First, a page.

CALIFORNIA, USA – A dramatic shift is inevitable in Daly City, where two longtime incumbents have opted out of the November 6 elections, opening 3 vacancies on the Council of this city with the highest concentration of Filipinos in the United States mainland.
The exit of Mike Guingona, the first Filipino American elected in the northernmost town in San Mateo County, along with Judith Christensen, his ally on the city council, leaves 3 Fil-Ams – current Mayor Juslyn Manalo, Vice Mayor Ray Buenaventura and immediate past Mayor Glenn Sylvester – in governance with Buenaventura defending his seat this year.
Backed by Buenaventura, Manalo and Sylvester successfully ran for the first time together in 2016. This time private defender Buenaventura is in the race with newbie candidates community volunteer Pamela DiGiovanni and educator Rod Daus-Magbual, both his allies, and businesswoman Gabriella Makstman, who ran for the same office in the last election.
For many reasons and by choice, Fil-Am aspirant Daus-Magbual has been the least visible in traditional political and social events.
Where he looms large is the academe.
The 39-year-old has been a professor at Skyline College for 14 years and is husband to a fellow educator and San Francisco State University Ethnic Studies Director Dr. Arlene Daus-Magbual and co-parent to their two school-age children. Together they direct Pin@y Educational Partnerships, the nonprofit founded in 2001 by Dr. Allyson Tintiangco-Cubales to develop a coalition of volunteers to nurture “critical educators” who will implement ”transformative decolonizing curriculum and pedagogy.”
Public service is not uncharted territory Rod. He sat on the Library Commission and is currently vice chair of the Planning Commission.
His 2014 appointment by Buenaventura to the Library Commission was part of his education continuum to bridge what he saw as “a gap between the experiences of my students and their families and a voice that needed representation in local government.”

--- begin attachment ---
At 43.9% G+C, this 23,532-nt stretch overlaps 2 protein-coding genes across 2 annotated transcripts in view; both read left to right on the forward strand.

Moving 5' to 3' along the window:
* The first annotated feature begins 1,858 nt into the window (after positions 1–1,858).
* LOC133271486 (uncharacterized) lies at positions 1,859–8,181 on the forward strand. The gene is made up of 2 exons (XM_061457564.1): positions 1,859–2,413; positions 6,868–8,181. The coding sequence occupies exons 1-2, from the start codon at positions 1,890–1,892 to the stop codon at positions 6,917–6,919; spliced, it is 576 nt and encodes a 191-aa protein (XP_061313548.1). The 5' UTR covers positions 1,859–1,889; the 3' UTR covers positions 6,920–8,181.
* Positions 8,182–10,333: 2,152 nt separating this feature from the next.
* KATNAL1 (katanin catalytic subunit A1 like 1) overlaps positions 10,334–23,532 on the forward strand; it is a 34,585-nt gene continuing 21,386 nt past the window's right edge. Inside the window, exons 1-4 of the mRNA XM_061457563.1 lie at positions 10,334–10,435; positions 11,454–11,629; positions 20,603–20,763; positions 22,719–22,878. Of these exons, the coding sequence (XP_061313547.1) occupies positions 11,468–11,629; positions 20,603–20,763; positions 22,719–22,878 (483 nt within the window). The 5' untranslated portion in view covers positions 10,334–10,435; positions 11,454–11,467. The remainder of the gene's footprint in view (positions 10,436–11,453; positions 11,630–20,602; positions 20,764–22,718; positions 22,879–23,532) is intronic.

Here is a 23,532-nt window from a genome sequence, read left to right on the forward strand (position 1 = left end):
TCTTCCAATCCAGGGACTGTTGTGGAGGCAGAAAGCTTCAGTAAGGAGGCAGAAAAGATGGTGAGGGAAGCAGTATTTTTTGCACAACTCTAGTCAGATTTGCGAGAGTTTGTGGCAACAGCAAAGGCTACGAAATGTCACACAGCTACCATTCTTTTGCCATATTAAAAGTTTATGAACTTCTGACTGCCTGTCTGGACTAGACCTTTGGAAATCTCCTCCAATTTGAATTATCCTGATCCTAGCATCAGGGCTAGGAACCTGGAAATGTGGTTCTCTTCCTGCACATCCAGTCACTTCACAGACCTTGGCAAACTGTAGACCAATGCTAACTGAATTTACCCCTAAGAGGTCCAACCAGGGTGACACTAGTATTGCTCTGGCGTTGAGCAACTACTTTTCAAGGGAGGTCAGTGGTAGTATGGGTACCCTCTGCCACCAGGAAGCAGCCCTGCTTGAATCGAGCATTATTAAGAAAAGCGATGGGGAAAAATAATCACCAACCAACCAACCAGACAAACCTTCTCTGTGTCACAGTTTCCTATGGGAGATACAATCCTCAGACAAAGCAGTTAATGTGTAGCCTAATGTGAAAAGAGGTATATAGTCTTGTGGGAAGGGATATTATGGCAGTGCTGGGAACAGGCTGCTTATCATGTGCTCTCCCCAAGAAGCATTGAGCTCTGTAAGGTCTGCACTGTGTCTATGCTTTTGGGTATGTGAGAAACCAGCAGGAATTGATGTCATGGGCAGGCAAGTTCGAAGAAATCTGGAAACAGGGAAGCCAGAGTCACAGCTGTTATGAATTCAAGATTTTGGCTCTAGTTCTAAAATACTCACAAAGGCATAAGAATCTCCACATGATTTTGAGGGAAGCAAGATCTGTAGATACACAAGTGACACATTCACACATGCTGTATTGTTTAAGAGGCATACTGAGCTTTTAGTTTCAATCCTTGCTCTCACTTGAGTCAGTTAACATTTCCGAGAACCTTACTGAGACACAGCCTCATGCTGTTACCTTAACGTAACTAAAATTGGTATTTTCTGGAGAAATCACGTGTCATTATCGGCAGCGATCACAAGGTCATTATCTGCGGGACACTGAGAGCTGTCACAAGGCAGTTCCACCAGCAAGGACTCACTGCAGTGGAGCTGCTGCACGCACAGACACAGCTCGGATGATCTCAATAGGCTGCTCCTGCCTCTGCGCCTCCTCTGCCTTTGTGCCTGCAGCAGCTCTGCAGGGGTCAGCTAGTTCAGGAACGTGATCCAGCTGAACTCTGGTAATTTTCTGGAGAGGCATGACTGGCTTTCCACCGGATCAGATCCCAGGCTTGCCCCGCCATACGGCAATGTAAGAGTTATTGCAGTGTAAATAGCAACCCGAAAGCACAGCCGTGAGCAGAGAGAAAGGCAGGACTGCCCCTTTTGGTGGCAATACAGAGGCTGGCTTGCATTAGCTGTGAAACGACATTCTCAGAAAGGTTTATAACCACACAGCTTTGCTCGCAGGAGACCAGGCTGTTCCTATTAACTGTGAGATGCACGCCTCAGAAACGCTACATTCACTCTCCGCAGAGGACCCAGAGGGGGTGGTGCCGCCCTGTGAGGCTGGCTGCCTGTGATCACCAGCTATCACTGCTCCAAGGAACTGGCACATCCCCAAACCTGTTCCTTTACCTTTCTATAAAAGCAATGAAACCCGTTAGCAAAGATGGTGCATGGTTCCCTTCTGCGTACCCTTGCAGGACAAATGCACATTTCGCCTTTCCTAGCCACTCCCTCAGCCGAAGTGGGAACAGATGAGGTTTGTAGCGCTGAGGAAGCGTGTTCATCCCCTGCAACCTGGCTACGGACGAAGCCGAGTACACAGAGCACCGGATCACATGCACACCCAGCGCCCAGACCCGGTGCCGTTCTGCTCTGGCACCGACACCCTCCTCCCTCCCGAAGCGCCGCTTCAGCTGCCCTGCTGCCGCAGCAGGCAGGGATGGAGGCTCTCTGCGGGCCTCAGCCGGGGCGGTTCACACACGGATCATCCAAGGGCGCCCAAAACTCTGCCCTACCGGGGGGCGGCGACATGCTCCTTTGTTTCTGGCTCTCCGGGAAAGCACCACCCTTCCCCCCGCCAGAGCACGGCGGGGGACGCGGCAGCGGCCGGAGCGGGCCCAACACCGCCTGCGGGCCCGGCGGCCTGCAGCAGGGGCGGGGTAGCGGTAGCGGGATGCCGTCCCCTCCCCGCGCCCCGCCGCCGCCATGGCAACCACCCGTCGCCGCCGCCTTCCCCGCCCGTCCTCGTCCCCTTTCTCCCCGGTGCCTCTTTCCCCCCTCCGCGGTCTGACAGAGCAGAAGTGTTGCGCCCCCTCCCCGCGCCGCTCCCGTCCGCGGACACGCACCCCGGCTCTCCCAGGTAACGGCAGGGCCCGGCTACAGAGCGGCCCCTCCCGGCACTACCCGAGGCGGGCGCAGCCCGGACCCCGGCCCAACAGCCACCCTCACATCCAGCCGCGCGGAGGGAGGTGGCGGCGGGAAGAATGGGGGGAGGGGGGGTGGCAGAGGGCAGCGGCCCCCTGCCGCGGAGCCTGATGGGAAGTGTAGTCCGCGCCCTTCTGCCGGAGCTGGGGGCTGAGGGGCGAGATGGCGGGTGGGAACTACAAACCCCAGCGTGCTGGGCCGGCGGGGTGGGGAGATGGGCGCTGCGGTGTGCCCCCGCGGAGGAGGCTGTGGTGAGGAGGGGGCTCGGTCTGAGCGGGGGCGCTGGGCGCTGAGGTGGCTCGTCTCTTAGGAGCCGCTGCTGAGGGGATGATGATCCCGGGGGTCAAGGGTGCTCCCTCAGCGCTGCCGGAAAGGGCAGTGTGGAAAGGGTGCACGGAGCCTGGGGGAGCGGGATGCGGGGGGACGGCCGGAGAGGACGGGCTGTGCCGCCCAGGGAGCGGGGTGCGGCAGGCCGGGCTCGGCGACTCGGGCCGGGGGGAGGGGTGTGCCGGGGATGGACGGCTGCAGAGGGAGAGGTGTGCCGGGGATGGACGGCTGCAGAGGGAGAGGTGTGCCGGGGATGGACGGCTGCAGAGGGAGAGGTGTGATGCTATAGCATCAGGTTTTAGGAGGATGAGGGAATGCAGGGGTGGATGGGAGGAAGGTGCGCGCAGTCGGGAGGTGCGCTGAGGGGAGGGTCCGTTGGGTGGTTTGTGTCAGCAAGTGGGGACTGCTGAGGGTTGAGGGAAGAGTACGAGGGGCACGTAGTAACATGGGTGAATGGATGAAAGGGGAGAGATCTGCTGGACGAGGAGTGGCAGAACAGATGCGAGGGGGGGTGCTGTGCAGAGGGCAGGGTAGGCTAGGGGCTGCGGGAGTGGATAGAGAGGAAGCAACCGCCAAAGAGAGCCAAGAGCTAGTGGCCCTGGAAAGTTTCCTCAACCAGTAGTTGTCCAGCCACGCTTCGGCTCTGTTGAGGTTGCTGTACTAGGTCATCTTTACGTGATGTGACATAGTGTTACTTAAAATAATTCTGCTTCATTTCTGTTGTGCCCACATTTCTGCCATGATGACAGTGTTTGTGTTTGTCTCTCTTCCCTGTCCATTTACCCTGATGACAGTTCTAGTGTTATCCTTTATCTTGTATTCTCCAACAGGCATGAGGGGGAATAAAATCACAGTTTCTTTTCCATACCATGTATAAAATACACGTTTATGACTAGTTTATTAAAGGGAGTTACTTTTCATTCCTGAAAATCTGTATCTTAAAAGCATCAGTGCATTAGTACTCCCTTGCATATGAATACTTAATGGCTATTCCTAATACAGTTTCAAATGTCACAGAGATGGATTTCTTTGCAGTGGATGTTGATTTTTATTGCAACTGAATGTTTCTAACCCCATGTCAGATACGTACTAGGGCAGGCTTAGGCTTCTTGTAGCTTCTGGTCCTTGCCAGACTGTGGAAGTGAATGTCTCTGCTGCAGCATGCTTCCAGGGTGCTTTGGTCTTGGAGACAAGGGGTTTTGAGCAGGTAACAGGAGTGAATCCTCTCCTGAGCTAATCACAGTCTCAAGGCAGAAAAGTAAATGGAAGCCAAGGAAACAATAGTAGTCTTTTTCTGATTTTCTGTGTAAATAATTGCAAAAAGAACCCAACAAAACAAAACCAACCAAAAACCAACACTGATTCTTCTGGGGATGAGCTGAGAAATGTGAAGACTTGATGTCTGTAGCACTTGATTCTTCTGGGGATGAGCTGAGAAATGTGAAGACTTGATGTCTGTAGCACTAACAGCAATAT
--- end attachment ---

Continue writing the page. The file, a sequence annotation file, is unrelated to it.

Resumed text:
Daus-Magbual’s quest for elected office has pushed him toward mainstream visibility. Last week, he sat with Buenaventura at the ALLICE 14th annual Free from Violence, listening to public officials, advocates and the family of a woman slain by her ex-boyfriend in the abuse prevention event presented every year by a team of volunteer community educators.
“I loved the event,” he evaluated the work that like his, challenges assumptions and promotes critical thinking.
Why he has decided to take the plunge into politics goes back to the one event that blindsided the electorate and, depending on one’s perspective, reverses the socio-political strides of the 8 years prior.
“My decision to run for public office stemmed from the 2016 election and how the political climate specifically targeted the communities that I serve: the immigrants, the undocumented, people of color, queer communities, etc. The 2016 election is indicative of what is happening at a global scale that ‘otherizes’ people who look like me and punishes those who are most oppressed. I come with a mindset that in order to change the world globally, we have to change locally,” Daus-Magbual said, invoking the counsel of a confidante. “In the words of my close friend, mentor, and famed Filipina American historian, the late Dr. Dawn Mabalon, ‘Don’t try to be part of the process in times of protest.’ I took these words to heart because when we get to times of protest the decision has been made and it’s too late to change minds.
“One of the motivations behind this campaign is to inspire young people to get involved, understand the political process, and become community engaged,” he said.
For the sake of his focus constituency, he sought the bigger stage, bypassing the school board route often taken by many seeking a city council seat.